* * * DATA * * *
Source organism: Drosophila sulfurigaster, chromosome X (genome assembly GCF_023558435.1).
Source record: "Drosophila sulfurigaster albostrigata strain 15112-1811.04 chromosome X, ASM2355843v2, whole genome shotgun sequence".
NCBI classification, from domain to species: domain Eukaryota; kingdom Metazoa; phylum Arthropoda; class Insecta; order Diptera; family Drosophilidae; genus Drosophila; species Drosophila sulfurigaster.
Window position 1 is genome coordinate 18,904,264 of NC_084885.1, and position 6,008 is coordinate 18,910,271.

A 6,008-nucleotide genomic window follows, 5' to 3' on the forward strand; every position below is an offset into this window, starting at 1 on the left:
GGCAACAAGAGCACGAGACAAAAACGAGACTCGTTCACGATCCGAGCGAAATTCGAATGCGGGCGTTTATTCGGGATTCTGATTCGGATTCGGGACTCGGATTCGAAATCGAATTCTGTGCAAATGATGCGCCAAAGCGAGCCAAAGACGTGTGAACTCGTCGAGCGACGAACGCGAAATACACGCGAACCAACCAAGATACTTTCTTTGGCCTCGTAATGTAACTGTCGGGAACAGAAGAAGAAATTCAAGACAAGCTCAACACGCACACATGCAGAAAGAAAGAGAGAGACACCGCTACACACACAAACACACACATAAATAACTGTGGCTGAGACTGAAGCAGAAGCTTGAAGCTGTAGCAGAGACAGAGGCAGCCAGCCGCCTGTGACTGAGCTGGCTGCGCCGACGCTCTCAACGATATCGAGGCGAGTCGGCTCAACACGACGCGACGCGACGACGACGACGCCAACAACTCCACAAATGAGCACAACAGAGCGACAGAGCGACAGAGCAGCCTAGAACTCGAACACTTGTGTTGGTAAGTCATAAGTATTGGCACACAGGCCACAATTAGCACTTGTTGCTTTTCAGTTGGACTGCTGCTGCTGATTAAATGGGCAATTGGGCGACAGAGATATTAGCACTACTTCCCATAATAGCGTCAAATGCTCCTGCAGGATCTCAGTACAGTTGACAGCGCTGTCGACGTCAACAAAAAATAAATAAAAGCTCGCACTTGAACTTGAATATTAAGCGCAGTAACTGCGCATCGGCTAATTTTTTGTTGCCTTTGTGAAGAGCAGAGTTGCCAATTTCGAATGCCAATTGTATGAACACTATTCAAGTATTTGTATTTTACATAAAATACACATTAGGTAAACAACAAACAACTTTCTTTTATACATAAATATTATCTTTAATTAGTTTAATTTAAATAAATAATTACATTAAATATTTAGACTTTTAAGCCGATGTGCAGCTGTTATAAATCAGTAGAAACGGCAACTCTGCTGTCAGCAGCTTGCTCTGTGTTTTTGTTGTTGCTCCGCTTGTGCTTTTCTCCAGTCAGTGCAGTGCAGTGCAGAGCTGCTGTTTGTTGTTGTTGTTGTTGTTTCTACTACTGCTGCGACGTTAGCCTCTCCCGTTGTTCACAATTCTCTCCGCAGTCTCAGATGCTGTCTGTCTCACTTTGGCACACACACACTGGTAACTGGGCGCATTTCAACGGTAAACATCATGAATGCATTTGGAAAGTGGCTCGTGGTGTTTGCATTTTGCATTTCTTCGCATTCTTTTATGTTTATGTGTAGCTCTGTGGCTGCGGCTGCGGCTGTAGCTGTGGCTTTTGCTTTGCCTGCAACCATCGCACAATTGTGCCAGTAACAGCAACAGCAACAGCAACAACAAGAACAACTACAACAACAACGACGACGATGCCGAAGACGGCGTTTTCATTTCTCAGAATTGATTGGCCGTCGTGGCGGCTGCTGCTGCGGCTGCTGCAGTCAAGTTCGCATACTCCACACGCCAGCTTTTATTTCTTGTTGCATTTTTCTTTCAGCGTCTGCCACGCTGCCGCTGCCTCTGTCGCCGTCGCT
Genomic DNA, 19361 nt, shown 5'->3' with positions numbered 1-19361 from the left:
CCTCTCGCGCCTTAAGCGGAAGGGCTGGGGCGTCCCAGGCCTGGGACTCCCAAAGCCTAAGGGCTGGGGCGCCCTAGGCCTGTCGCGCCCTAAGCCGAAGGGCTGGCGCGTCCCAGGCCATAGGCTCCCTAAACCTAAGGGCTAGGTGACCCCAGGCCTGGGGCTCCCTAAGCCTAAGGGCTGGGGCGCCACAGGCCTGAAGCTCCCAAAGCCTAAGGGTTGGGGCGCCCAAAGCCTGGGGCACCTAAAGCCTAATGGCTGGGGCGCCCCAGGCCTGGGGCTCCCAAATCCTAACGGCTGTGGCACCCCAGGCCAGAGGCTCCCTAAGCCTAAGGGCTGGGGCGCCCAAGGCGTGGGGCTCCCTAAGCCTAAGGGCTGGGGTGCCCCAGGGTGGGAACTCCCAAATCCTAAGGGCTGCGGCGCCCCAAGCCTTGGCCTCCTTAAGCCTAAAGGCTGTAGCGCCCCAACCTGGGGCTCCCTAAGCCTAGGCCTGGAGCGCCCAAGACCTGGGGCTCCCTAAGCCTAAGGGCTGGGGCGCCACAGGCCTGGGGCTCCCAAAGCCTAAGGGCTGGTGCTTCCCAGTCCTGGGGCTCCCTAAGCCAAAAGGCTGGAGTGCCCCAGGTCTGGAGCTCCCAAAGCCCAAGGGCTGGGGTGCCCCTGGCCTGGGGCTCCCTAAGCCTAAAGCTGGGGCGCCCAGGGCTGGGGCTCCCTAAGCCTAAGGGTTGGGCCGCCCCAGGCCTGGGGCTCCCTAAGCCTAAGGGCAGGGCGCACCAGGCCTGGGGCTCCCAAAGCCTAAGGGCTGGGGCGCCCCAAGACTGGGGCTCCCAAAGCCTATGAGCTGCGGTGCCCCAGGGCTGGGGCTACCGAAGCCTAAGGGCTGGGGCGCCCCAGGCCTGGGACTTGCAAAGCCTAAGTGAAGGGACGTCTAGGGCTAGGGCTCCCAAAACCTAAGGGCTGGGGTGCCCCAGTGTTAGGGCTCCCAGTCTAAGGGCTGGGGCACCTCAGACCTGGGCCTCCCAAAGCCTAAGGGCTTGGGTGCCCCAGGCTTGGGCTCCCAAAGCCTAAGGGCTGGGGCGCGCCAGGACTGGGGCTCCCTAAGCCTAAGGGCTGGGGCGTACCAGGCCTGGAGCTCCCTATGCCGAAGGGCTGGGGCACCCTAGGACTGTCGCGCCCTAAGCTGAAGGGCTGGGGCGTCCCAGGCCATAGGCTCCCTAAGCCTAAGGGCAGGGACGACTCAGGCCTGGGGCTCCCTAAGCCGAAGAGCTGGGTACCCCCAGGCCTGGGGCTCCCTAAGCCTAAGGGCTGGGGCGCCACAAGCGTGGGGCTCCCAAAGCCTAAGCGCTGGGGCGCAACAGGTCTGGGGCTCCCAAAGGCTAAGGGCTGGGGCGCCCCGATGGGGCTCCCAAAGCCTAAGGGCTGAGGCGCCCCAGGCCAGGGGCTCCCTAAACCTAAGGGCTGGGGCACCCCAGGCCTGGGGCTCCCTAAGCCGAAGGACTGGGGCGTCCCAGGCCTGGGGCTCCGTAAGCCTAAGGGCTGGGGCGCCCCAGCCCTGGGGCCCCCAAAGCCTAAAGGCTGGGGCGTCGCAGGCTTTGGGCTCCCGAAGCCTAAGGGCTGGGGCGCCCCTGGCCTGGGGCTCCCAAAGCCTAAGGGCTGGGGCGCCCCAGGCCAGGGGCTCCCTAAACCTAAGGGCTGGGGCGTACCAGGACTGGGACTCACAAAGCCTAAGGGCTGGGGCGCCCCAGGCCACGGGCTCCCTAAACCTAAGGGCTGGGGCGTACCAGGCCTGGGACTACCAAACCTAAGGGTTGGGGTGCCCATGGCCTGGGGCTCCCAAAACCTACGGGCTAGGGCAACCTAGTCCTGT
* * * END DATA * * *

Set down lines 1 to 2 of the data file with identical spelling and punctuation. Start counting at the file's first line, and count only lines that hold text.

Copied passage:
Source organism: Drosophila sulfurigaster, chromosome X (genome assembly GCF_023558435.1).
Source record: "Drosophila sulfurigaster albostrigata strain 15112-1811.04 chromosome X, ASM2355843v2, whole genome shotgun sequence".